Using Pivotal Cloud Cache (PCC) just got easier. Now, your developers can use your existing OAuth 2 compliant corporate directory to store and manage credentials to PCC instances.
Why does this matter? The integration with OAuth 2 extends centralized credential management for PCC. And this, in turn, increases your security posture. You have a single place that kicks-off workflows to secure your clusters. You don’t have rogue credentials floating around in YAML files. Centralized management also enables efficient credential rotation. And you can easily encrypt these secrets.
Here’s how the new OAuth 2 integration works.
Now, PCC credentials can be accessed from OAuth 2 compliant corporate directories like UAA, Vault, or systems that use LDAP. Remember the Credhub integration we added in PCC 1.5? Now, you can simply connect to your OAuth 2 compliant corporate directory, and manage your credentials there. This will be a big time-saver for you!
With Any Data Service, Security is Paramount
We’ve delivered several useful data protection and security capabilities for PCC in recent months. Here are a few of our favorite PCC roadmap items that provide you with a platform managed service that is secure and protects the integrity of your data.
Credential Management via CredHub
Credential rotation prevents intruders from accessing sensitive information by using ill-begotten credentials. It reduces the window of vulnerability by changing credentials frequently, a huge benefit given the number of credentials that the platform uses internally, in addition to the user provided credentials. (Also introduced in PCC 1.5.)
These measures build on our overall focus on security for the platform. We make it easy to apply patches and address critical vulnerabilities and exposures (CVEs) with zero downtime. Advanced persistent threats, like malware that has been left behind by an intruder, can be removed by frequently repaving the system, i.e. returning the platform to a known good state without any downtime.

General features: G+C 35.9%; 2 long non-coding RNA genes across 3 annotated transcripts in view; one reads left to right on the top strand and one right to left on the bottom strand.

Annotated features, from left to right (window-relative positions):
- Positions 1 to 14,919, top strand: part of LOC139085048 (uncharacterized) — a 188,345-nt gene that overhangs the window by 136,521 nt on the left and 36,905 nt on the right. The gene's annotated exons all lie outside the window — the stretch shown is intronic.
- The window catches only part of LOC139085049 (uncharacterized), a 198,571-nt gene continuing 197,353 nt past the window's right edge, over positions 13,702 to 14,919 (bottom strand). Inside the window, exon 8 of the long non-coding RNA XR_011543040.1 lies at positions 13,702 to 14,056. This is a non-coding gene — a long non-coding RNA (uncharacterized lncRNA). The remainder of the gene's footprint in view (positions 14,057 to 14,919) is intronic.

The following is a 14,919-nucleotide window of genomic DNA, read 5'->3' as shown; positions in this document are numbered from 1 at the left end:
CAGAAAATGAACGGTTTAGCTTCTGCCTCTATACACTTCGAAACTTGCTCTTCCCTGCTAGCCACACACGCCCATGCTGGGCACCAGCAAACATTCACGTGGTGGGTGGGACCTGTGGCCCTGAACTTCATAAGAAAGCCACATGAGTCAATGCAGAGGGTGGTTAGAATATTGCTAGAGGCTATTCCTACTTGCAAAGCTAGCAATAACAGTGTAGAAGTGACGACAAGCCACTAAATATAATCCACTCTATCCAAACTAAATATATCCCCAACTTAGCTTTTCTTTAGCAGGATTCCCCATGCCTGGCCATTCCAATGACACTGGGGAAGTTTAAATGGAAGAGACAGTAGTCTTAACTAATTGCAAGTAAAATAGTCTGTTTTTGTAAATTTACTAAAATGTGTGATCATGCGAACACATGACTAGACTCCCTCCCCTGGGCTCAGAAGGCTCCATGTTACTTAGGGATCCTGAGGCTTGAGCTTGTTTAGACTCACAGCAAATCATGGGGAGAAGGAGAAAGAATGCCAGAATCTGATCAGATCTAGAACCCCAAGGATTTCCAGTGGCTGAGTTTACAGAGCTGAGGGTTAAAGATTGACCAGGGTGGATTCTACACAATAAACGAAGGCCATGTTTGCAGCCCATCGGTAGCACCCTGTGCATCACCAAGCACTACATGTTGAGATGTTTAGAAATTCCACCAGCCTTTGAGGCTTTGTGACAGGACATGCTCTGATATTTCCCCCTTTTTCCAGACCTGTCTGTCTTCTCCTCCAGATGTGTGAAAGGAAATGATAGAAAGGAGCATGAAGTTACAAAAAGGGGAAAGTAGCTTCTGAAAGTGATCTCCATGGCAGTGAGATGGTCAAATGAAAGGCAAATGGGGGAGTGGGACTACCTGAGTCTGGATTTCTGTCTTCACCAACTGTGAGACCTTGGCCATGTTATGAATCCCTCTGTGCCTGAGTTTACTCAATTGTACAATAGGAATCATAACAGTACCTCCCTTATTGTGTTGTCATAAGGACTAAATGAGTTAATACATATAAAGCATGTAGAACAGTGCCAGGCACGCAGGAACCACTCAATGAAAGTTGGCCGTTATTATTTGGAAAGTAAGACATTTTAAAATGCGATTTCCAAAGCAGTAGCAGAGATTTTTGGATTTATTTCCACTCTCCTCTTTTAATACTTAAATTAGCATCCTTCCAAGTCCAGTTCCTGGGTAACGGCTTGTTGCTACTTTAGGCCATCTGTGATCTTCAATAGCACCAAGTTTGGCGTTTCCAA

Protect Against Availability Zone Failure
PCC now spreads multiple service instances across different availability zones, protecting from availability zone failures. (Released in PCC 1.6.)
PCC v1.3 added data persistence so that data in-memory is also stored on persistent disk. A write to memory is synchronously written to PCC’s optimized, local, disk-based file system, so that writes are never lost. If an entire PCC cluster fails, BOSH will recreate the VMs from the persistent disk. From there, PCC will load all the data from the disk into the cluster.
Transport Layer Security Encrypts Traffic in Transit
TLS encrypts the payload on the network preventing bad actors from getting direct access to sensitive information. The certificates that are needed to encrypt data in motion are managed by the platform. All interactions with the cluster can occur over encrypted channels by using a single/simple command to enable TLS. (Introduced in PCC 1.5)
We’re taking a holistic approach to security, so you can benefit from defense-in-depth capabilities.
For deeper coverage of security-related topics, you won’t want to miss the SpringOne Platform Conference, at which there will be several sessions on the topic of security. The conference will also feature several sessions on in-memory caching for microservices architectures. Many of these sessions are part of our annual Apache Geode Summit, which starts on Monday Oct 7th - the first day of the conference. Register now - early bird discounts still apply.
The PCC documentation provides details on how to prepare your PCF foundation for TLS, and how to develop an app that uses TLS. The Credhub documentation goes over how to create and use a Credhub service instance.
About the AuthorMore Content by Jagdish Mirani